Citing encounters with seminal individuals, transforming experiences, and enlightening epiphanies, noted religious authority Tickle (God-Talk in America, 1997) relates how she came to live a life shaped by prayer and spirituality.
As much a primer on how to pray as an autobiographical account of the journey Tickle took from her original Presbyterianism to Episcopalianism, the book opens in Johnson City, Tennessee, where she was raised. Tickle was an only child of intelligent and loving parents. Her father, who taught at the local university, encouraged her to read widely. Mother set her alarm early so she could pray before rising, and each afternoon she would spend time alone in the living room devoted to the same purpose. This solitary, uninterrupted ritual taught Tickle from early childhood “the first two basic principles of prayer: It requires a disciplined routine and is . . . best practiced by a composed mind and spirit.” At college, a mentor introduced her to the Book of Common Prayer; in Memphis in 1955, newly married to medical student Sam Tickle, she found that reading T.S Eliot rescued her from “the cultural mindset of Christianized theism” and revealed “the highly personal role of a confessing Christian.” Her faith was further transformed by teaching high school, a summer job at the local Jewish Community Center, and a near-death experience after one of the many miscarriages she endured before bearing seven children. In the South Carolina mill town where Sam was the local doctor, an encounter with a retired missionary who spoke of the mysterious workings of the spirit completed Tickle’s road map for the life she would lead. She ends her account back home in Memphis in the mid-1960s.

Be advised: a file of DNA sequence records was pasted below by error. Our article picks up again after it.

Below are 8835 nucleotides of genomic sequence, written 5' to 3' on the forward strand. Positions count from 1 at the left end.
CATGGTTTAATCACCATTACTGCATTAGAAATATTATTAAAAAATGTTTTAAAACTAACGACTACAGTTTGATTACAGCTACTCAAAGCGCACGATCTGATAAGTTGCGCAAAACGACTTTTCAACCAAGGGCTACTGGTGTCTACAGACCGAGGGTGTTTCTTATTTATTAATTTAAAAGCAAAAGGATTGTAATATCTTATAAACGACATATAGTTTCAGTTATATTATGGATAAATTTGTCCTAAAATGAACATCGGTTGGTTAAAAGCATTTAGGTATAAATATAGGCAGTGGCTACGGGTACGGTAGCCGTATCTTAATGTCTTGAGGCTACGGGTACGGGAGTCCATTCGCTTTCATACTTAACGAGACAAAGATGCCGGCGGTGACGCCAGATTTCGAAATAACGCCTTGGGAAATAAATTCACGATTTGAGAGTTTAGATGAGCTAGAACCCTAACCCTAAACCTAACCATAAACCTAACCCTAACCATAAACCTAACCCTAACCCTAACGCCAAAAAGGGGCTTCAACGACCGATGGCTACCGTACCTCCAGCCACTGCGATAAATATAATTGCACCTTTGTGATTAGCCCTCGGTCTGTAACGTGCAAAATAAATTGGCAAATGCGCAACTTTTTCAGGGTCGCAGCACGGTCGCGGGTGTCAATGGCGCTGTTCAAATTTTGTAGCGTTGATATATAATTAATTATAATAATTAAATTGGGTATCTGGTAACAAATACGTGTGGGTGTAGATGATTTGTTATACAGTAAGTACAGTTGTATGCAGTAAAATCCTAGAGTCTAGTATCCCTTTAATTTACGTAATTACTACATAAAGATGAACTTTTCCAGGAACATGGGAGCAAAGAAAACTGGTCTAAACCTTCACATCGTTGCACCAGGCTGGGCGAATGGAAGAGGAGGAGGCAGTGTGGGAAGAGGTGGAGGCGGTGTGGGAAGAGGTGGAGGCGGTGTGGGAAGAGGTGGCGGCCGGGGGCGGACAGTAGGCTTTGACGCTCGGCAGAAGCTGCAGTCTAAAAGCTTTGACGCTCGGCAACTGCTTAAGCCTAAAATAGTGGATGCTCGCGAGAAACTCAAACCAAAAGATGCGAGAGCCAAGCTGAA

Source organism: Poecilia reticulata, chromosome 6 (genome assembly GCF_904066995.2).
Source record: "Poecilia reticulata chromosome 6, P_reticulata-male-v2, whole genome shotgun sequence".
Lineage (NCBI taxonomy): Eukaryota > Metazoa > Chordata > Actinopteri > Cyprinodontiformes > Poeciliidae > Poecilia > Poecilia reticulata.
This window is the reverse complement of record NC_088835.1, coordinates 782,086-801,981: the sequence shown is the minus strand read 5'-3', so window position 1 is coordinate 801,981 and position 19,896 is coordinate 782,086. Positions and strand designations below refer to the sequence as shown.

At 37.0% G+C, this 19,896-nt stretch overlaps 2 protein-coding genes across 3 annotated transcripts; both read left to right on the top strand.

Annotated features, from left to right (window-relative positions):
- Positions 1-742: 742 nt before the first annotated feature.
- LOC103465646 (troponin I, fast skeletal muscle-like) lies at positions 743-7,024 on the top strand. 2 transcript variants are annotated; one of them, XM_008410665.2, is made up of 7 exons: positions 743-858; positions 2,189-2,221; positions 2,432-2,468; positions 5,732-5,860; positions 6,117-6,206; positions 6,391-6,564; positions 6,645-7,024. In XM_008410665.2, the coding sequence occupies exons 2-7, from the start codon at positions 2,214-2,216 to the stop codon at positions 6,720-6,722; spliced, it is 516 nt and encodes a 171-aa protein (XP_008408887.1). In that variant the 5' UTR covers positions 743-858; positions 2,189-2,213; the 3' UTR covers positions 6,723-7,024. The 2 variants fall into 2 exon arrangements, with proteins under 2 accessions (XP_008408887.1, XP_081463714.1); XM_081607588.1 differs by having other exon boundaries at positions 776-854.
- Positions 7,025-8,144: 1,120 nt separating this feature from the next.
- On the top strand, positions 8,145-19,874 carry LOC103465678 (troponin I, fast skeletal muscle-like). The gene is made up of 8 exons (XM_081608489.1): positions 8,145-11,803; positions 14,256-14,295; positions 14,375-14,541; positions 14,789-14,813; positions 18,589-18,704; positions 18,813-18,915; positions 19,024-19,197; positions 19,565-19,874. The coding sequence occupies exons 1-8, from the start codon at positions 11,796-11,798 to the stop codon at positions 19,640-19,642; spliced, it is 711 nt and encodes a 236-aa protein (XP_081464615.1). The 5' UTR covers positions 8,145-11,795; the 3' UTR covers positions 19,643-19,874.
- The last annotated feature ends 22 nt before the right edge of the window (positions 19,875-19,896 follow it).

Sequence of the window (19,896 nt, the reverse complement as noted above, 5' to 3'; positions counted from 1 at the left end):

Thoughtful and instructive, but Tickle makes the faith she practices seem awfully easy, and in her depiction reality is almost uniformly sunny and inspiring.